Apple Women's Health Study Wrist temperature. Courtesy @Apple

Apple Women’s Health Study: What we know so far.

The Apple Women’s Health Study is a research initiative conducted in collaboration with the Harvard T.H. Chan School of Public Health and the National Institute of Environmental Health Sciences (NIEHS). This study aims to advance our understanding of menstrual cycles and their connection to various health conditions, including polycystic ovary syndrome (PCOS), infertility, and menopausal transition. The study is unique in its scope and scale, as it invites individuals who menstruate to participate by using their iPhones or Apple watches if they possess one.

Here are the key findings and highlights from the update:

1. PCOS and Uterine Health: The preliminary findings suggest that 12 percent of study participants reported a PCOS diagnosis. Participants with PCOS had more than four times the risk of endometrial hyperplasia (a precancerous condition of the uterus) and more than 2.5 times the risk of uterine cancer.

2. Cycle Regularity: Approximately 5.7 percent of participants reported that their menstrual cycles took five or more years to become regular after their first period. Participants in this group had more than twice the risk of endometrial hyperplasia and more than 3.5 times the risk of uterine cancer compared to those whose cycles became regular in less than one year.

3. Importance of Awareness: The findings underscore the importance of understanding the relationship between menstrual cycles, PCOS, and uterine health. The study encourages individuals to consult with healthcare providers if they experience persistent changes in their menstrual cycle over several months.

4. Future Research: The study team plans to conduct further analyses on this preliminary data for scientific publication, indicating that more insights may be forthcoming.

5. Previous Interim Updates: The Apple Women’s Health Study has previously shared interim research updates, highlighting the prevalence of cycle deviations, common menstrual symptoms, and the impact of COVID-19 vaccinations on menstrual cycles.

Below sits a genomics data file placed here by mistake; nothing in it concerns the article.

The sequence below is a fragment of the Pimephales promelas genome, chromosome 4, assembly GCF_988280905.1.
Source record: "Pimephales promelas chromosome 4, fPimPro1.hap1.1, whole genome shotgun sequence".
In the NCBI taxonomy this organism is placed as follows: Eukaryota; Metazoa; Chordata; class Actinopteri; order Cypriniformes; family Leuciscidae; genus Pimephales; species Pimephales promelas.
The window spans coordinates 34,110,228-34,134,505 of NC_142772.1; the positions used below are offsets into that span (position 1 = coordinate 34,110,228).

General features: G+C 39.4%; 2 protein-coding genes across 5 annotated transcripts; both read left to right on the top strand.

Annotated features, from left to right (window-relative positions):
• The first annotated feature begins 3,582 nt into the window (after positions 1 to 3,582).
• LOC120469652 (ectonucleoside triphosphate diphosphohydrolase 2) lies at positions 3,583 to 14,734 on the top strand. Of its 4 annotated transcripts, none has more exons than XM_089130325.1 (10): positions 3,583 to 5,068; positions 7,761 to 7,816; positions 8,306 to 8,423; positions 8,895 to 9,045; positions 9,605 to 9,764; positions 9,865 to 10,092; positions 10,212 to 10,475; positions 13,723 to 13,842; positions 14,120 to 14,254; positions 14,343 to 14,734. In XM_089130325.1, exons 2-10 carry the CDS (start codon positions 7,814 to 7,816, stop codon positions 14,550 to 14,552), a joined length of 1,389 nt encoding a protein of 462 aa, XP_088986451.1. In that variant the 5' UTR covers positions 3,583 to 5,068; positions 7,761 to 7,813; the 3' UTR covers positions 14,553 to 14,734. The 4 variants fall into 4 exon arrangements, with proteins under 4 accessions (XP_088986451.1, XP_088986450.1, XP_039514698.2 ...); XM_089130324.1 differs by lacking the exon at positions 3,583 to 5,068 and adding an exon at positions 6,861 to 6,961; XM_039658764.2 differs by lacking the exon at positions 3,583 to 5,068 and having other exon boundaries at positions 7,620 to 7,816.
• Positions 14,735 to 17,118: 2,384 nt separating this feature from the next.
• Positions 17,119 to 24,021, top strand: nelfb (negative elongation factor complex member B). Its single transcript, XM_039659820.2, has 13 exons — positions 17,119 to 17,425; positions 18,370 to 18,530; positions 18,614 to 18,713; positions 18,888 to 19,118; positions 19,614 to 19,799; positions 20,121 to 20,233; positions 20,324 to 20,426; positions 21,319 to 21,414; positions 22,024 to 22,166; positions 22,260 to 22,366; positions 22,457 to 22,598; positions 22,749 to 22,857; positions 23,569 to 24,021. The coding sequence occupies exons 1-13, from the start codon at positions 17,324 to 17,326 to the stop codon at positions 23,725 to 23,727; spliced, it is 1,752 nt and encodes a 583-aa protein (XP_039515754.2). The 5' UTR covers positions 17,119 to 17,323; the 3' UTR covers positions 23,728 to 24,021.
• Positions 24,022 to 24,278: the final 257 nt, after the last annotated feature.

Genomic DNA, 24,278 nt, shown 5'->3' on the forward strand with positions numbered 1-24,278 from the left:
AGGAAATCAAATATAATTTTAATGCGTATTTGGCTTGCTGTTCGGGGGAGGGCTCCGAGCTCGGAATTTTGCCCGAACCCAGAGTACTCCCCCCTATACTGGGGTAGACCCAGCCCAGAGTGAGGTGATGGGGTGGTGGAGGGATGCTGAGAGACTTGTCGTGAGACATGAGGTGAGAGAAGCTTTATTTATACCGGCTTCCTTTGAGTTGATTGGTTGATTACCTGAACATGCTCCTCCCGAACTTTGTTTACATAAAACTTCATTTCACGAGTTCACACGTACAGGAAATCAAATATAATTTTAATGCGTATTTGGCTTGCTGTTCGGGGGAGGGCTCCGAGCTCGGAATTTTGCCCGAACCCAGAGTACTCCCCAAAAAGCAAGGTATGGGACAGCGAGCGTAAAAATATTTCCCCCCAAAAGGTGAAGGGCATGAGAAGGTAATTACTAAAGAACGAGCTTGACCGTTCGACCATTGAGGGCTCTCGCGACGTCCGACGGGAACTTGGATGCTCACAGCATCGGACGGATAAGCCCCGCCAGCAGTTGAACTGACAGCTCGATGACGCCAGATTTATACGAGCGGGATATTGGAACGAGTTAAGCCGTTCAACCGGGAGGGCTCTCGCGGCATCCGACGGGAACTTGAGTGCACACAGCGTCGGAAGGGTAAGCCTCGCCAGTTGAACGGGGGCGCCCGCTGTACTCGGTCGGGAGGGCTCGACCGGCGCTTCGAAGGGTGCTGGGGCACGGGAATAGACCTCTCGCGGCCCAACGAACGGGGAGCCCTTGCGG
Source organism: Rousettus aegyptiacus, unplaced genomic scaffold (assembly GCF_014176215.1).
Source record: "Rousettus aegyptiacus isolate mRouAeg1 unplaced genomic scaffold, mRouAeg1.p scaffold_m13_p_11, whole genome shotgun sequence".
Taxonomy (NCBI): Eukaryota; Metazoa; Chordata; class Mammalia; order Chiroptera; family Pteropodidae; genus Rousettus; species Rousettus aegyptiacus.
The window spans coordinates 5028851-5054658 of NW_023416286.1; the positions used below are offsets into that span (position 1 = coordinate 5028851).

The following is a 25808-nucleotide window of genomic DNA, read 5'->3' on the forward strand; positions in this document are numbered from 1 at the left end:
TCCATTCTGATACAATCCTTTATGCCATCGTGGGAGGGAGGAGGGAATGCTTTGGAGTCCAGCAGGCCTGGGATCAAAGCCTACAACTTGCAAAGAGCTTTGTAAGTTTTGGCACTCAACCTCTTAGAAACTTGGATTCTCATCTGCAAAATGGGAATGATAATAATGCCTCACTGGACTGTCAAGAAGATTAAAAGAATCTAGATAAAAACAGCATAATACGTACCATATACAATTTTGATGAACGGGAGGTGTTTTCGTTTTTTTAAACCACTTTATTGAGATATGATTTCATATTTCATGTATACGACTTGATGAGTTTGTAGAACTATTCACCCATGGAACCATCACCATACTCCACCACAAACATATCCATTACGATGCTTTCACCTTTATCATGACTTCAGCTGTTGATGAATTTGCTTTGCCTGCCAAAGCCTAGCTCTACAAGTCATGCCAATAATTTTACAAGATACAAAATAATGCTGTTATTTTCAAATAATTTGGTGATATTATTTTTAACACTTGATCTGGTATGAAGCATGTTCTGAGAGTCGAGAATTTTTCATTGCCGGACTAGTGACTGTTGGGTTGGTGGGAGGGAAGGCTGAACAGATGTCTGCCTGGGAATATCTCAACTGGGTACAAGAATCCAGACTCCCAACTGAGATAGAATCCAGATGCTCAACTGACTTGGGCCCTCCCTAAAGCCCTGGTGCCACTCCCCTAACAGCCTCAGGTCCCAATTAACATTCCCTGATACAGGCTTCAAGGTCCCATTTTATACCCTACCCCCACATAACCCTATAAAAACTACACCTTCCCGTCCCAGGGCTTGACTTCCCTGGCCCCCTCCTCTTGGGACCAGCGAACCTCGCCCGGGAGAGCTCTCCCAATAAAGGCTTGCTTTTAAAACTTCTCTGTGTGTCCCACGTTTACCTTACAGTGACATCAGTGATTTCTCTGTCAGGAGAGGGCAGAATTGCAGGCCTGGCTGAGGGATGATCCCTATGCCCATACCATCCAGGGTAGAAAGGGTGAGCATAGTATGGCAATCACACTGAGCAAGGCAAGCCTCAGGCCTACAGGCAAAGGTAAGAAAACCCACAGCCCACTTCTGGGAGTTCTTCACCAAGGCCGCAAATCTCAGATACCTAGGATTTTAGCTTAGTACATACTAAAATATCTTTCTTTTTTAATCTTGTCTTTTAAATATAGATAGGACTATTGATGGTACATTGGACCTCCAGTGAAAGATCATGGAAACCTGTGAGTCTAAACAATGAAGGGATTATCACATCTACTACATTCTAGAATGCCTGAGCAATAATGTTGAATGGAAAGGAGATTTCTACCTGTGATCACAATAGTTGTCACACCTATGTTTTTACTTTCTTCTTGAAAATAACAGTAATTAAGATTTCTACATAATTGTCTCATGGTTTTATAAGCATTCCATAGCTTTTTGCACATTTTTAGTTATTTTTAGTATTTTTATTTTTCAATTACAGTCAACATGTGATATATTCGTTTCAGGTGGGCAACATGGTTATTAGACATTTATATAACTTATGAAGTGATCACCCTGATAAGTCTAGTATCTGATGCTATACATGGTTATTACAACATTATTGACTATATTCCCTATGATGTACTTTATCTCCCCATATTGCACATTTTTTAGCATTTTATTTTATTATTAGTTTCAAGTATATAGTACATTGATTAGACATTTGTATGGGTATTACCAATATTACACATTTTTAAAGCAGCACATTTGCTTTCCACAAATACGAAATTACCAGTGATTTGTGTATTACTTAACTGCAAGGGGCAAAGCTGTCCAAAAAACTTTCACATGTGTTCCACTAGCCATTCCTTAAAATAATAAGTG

6. Cycle Tracking: The Apple Women’s Health Study allows participants to contribute to scientific research by enrolling through the Apple Research app. Participants can share their cycle tracking data, health data from their iPhones, and, if applicable, data from their Apple Watch. The app also collects information about personal and family history and lifestyle through occasional surveys.

7. Cycle Tracking on iPhone and Apple Watch: Apple offers Cycle Tracking features in the Health app on iPhone and the Cycle Tracking app on Apple Watch. These features enable users to monitor their menstrual cycles, symptoms, and ovulation test results. Users can also receive notifications about their upcoming periods or fertile windows.

8. Temperature-sensing Capabilities: New sensors in the new Apple Watch Series and Apple Watch Ultra allow users to receive retrospective ovulation estimates based on overnight wrist temperature data. This information can be valuable for family planning.

Apple Women's Health Study Wrist temperature. Courtesy @Apple

9. Privacy: The update emphasizes Apple’s commitment to privacy, stating that health and fitness data in the Health app is encrypted when the iPhone is locked with a passcode, Touch ID, or Face ID. iCloud backups of health data are also encrypted, and end-to-end encryption is applied when syncing Health app data to iCloud.

Overall, this update highlights the importance of understanding menstrual health and its connection to broader aspects of women’s health. The Apple Women’s Health Study aims to provide valuable insights in this area and encourage individuals to take an active role in tracking and managing their health.

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